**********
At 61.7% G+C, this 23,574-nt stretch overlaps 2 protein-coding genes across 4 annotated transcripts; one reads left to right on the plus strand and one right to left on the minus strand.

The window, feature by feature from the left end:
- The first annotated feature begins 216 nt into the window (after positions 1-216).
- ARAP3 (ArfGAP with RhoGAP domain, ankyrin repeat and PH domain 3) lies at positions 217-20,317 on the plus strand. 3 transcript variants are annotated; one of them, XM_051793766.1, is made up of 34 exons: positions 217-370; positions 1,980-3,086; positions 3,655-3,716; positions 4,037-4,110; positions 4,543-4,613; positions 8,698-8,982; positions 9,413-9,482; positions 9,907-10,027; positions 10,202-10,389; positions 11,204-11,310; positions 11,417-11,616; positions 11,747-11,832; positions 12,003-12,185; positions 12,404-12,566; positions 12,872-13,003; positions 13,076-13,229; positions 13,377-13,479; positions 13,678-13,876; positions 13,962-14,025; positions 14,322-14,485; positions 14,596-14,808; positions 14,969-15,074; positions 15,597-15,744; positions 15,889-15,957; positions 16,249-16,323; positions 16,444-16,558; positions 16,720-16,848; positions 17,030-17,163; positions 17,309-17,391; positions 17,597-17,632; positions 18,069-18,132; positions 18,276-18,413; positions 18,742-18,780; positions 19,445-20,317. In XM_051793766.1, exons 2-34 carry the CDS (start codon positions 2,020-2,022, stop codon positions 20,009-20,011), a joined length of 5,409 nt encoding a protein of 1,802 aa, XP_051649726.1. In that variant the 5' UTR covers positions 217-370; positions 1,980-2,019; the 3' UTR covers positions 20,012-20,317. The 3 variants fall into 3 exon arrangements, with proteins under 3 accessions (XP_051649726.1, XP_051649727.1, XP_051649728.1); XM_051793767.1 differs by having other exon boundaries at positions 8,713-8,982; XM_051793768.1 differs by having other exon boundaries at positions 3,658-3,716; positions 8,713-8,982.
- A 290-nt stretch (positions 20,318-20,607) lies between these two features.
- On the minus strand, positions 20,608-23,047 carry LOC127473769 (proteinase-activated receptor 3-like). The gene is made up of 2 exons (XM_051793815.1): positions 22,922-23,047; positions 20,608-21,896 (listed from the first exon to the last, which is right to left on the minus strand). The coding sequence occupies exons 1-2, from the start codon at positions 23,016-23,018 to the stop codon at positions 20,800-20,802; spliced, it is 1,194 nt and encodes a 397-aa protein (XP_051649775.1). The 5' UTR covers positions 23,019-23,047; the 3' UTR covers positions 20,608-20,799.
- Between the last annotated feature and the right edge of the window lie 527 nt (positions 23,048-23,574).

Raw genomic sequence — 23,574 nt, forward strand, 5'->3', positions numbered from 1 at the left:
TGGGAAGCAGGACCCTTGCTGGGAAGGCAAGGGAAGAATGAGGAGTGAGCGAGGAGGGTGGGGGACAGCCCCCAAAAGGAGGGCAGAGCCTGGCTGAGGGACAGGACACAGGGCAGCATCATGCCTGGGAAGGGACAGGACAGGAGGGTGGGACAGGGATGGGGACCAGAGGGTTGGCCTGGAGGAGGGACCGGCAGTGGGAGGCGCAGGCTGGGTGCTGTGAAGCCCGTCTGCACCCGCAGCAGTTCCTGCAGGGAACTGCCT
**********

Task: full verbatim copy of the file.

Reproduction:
At 61.7% G+C, this 23,574-nt stretch overlaps 2 protein-coding genes across 4 annotated transcripts; one reads left to right on the plus strand and one right to left on the minus strand.

The window, feature by feature from the left end:
- The first annotated feature begins 216 nt into the window (after positions 1-216).
- ARAP3 (ArfGAP with RhoGAP domain, ankyrin repeat and PH domain 3) lies at positions 217-20,317 on the plus strand. 3 transcript variants are annotated; one of them, XM_051793766.1, is made up of 34 exons: positions 217-370; positions 1,980-3,086; positions 3,655-3,716; positions 4,037-4,110; positions 4,543-4,613; positions 8,698-8,982; positions 9,413-9,482; positions 9,907-10,027; positions 10,202-10,389; positions 11,204-11,310; positions 11,417-11,616; positions 11,747-11,832; positions 12,003-12,185; positions 12,404-12,566; positions 12,872-13,003; positions 13,076-13,229; positions 13,377-13,479; positions 13,678-13,876; positions 13,962-14,025; positions 14,322-14,485; positions 14,596-14,808; positions 14,969-15,074; positions 15,597-15,744; positions 15,889-15,957; positions 16,249-16,323; positions 16,444-16,558; positions 16,720-16,848; positions 17,030-17,163; positions 17,309-17,391; positions 17,597-17,632; positions 18,069-18,132; positions 18,276-18,413; positions 18,742-18,780; positions 19,445-20,317. In XM_051793766.1, exons 2-34 carry the CDS (start codon positions 2,020-2,022, stop codon positions 20,009-20,011), a joined length of 5,409 nt encoding a protein of 1,802 aa, XP_051649726.1. In that variant the 5' UTR covers positions 217-370; positions 1,980-2,019; the 3' UTR covers positions 20,012-20,317. The 3 variants fall into 3 exon arrangements, with proteins under 3 accessions (XP_051649726.1, XP_051649727.1, XP_051649728.1); XM_051793767.1 differs by having other exon boundaries at positions 8,713-8,982; XM_051793768.1 differs by having other exon boundaries at positions 3,658-3,716; positions 8,713-8,982.
- A 290-nt stretch (positions 20,318-20,607) lies between these two features.
- On the minus strand, positions 20,608-23,047 carry LOC127473769 (proteinase-activated receptor 3-like). The gene is made up of 2 exons (XM_051793815.1): positions 22,922-23,047; positions 20,608-21,896 (listed from the first exon to the last, which is right to left on the minus strand). The coding sequence occupies exons 1-2, from the start codon at positions 23,016-23,018 to the stop codon at positions 20,800-20,802; spliced, it is 1,194 nt and encodes a 397-aa protein (XP_051649775.1). The 5' UTR covers positions 23,019-23,047; the 3' UTR covers positions 20,608-20,799.
- Between the last annotated feature and the right edge of the window lie 527 nt (positions 23,048-23,574).

Raw genomic sequence — 23,574 nt, forward strand, 5'->3', positions numbered from 1 at the left:
TGGGAAGCAGGACCCTTGCTGGGAAGGCAAGGGAAGAATGAGGAGTGAGCGAGGAGGGTGGGGGACAGCCCCCAAAAGGAGGGCAGAGCCTGGCTGAGGGACAGGACACAGGGCAGCATCATGCCTGGGAAGGGACAGGACAGGAGGGTGGGACAGGGATGGGGACCAGAGGGTTGGCCTGGAGGAGGGACCGGCAGTGGGAGGCGCAGGCTGGGTGCTGTGAAGCCCGTCTGCACCCGCAGCAGTTCCTGCAGGGAACTGCCT